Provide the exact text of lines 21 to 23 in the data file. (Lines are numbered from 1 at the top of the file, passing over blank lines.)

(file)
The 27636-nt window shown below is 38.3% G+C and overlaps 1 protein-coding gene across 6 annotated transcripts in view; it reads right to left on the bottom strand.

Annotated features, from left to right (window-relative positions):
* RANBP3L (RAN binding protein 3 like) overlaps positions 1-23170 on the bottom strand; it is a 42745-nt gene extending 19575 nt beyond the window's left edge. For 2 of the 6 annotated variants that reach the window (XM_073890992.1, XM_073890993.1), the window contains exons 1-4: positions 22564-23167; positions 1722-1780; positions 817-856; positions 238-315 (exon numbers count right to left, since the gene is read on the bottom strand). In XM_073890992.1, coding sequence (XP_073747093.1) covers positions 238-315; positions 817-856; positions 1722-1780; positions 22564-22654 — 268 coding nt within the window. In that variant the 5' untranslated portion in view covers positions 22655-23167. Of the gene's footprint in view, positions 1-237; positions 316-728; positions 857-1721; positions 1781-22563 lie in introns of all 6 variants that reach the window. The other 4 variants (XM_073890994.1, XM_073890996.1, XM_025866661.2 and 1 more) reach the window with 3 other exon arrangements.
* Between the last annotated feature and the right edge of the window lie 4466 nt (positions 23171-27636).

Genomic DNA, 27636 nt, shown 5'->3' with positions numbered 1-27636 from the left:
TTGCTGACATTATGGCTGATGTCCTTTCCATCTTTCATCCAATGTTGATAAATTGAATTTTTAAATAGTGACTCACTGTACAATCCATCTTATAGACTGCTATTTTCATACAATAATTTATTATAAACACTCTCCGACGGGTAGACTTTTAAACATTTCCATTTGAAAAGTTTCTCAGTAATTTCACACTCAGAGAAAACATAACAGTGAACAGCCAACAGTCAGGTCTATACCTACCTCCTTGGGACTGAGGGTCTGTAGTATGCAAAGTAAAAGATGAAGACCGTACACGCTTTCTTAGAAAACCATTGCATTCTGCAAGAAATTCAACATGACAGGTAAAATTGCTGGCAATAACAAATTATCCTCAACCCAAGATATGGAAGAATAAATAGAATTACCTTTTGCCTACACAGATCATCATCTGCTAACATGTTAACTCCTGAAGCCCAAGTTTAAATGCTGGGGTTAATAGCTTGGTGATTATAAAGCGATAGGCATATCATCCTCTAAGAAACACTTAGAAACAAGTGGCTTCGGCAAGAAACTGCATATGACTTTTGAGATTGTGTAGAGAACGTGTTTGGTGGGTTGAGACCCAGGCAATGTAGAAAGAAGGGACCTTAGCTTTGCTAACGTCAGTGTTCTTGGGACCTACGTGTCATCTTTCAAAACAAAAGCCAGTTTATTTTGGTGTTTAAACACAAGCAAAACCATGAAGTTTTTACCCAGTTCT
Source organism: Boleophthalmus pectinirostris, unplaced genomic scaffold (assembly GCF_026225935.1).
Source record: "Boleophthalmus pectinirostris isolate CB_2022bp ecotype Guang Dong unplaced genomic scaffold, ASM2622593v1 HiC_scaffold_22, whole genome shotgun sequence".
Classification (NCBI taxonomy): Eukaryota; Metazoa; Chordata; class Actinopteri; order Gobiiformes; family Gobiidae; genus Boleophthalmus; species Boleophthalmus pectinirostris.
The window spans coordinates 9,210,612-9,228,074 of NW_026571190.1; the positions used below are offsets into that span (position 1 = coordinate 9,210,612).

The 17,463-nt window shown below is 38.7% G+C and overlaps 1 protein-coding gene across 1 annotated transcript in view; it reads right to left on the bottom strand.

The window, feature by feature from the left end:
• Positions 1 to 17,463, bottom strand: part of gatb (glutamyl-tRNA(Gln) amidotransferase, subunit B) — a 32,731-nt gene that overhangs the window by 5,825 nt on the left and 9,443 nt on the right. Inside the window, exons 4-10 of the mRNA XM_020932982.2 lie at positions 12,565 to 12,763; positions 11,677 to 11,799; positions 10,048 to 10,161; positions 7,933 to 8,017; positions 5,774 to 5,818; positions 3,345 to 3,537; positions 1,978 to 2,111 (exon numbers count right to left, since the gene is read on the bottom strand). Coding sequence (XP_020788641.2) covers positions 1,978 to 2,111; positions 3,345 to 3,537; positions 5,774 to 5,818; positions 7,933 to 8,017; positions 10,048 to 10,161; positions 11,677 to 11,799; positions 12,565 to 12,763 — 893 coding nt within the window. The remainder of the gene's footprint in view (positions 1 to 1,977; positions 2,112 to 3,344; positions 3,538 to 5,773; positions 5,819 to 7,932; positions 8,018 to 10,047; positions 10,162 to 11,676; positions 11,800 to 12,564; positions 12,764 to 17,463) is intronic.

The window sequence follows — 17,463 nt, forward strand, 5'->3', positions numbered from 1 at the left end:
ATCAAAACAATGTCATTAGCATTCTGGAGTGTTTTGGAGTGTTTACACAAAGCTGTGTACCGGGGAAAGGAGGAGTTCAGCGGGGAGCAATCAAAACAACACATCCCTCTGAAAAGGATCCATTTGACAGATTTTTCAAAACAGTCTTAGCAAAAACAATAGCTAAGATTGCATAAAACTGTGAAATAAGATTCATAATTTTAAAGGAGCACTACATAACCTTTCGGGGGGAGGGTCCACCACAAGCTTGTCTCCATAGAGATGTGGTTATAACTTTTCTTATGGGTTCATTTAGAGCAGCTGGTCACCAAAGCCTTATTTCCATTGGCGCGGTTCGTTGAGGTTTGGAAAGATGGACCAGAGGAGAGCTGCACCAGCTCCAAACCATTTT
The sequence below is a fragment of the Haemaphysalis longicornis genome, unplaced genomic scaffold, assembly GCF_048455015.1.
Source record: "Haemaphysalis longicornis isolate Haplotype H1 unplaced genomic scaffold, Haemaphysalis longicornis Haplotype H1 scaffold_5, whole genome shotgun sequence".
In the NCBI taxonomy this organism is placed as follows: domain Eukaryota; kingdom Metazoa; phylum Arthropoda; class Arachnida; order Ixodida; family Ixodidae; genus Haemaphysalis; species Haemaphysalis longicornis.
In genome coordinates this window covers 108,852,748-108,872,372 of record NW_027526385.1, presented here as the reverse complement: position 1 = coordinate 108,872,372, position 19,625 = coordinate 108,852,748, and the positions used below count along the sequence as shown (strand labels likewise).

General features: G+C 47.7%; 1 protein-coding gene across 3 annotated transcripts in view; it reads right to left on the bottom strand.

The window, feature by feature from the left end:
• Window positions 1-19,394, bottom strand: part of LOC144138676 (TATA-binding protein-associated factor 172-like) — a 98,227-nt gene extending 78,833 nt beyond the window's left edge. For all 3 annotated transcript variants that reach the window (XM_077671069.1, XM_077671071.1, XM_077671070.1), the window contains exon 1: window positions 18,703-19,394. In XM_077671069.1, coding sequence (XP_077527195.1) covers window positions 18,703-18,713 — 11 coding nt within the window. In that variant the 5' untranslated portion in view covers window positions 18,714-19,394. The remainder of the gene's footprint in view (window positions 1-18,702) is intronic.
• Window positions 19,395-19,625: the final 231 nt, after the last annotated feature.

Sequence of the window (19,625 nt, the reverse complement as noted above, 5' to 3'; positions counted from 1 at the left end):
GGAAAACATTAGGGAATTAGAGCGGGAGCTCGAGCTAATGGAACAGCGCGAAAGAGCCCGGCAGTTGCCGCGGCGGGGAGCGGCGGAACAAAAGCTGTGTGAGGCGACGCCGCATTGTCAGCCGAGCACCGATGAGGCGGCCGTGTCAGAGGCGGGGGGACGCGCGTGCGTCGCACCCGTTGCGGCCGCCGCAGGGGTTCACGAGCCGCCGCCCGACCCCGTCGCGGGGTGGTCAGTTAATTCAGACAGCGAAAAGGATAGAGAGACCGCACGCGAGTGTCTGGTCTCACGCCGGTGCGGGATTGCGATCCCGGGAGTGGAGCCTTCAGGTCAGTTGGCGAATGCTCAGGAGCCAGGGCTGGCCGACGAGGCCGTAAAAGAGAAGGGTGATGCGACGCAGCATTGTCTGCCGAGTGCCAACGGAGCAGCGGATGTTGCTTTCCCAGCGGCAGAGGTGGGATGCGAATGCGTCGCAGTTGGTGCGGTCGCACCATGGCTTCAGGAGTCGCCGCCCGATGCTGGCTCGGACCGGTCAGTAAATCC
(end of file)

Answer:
The window, feature by feature from the left end:
• Window positions 1-19,394, bottom strand: part of LOC144138676 (TATA-binding protein-associated factor 172-like) — a 98,227-nt gene extending 78,833 nt beyond the window's left edge. For all 3 annotated transcript variants that reach the window (XM_077671069.1, XM_077671071.1, XM_077671070.1), the window contains exon 1: window positions 18,703-19,394. In XM_077671069.1, coding sequence (XP_077527195.1) covers window positions 18,703-18,713 — 11 coding nt within the window. In that variant the 5' untranslated portion in view covers window positions 18,714-19,394. The remainder of the gene's footprint in view (window positions 1-18,702) is intronic.
• Window positions 19,395-19,625: the final 231 nt, after the last annotated feature.